View of the Ossario and Bell Tower from the Western side
The Ossario, nestling quietly in the corner of the Murchison Cemetery is the resting place of 130 Italian POW’s and internees who died on Australian soil during the second World War. It is a unique place and so it is always exciting to learn more about its history.
Recently I had the privilege of meeting two interesting people there who each have a special connection with the Ossario. Mia Spizzica is conducting studies for her PhD on the Italian civilian internees of World War 2. Mia had arranged to meet an Italian gentleman at the Ossario by the name of Mr. Avelino Crespan who was the builder of the extension to the rear of the Ossario and I was able to join them.
It was a great pleasure to walk around the Ossario with Mia interviewing Avelino and to find out about the work he did there.
The original chapel area and bell tower of the Ossario was opened in 1961 and the remains of the Italians were interred in a crypt below. In the early 1970’s due to damage by flooding, it became necessary to build an area to the rear at ground level and for the caskets to be housed there safe from flood waters.
The stone for the extension was acquired from the same quarry as the original building and the roman roof tiles were also a perfect match.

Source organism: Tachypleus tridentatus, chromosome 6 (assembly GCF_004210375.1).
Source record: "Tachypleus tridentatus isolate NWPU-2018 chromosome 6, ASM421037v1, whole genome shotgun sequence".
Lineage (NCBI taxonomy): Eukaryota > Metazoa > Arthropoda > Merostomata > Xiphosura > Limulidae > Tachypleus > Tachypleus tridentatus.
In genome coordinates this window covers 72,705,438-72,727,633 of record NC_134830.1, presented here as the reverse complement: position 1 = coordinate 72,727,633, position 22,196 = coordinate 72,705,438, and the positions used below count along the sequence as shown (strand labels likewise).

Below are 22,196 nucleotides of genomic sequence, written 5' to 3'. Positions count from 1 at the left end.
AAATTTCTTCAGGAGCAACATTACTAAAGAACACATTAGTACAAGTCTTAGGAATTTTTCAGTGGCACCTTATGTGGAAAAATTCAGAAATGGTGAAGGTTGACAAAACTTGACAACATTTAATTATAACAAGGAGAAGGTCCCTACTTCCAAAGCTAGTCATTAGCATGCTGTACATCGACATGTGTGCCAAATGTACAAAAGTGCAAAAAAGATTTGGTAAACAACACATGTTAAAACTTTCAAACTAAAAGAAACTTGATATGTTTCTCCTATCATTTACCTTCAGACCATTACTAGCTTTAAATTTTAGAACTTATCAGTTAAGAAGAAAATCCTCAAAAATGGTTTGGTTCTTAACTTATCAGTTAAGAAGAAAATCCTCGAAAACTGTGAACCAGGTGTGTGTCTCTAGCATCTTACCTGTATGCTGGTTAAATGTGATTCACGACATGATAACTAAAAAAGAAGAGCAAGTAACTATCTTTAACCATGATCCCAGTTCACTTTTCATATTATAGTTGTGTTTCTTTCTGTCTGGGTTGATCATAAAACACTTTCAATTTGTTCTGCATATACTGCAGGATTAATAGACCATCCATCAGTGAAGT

The small lead lined caskets were reclaimed from the crypt and stored in the chapel area while the work was in progress. The steel framework that supported the compartments was retrieved and then the crypt was filled with sand. Once the extension was complete, the steel framework was placed in the new area and again available to house the small coffins. Also, the attractive polished Blackwood plaques were replaced which bear the names of the Italians who are resting there.
The new area for the caskets was completed in 1974. It blends perfectly with the original chapel and bell tower at the front.
Most people would be familiar with the front of the Ossario but not so familiar with the rear of the building which is also very appealing. It is an example of skilled craftsmen who made sure the stonework was of a high standard and that the addition complimented the original section.
We look forward to Mia completing her studies as after that she is hopeful to produce a book from the research she is undertaking. It was a great pleasure to meet Avelino and hear his story.
Kay Ball, President, Murchison & District Historical Society Inc.
Mia Spizzica and Avelino Crespan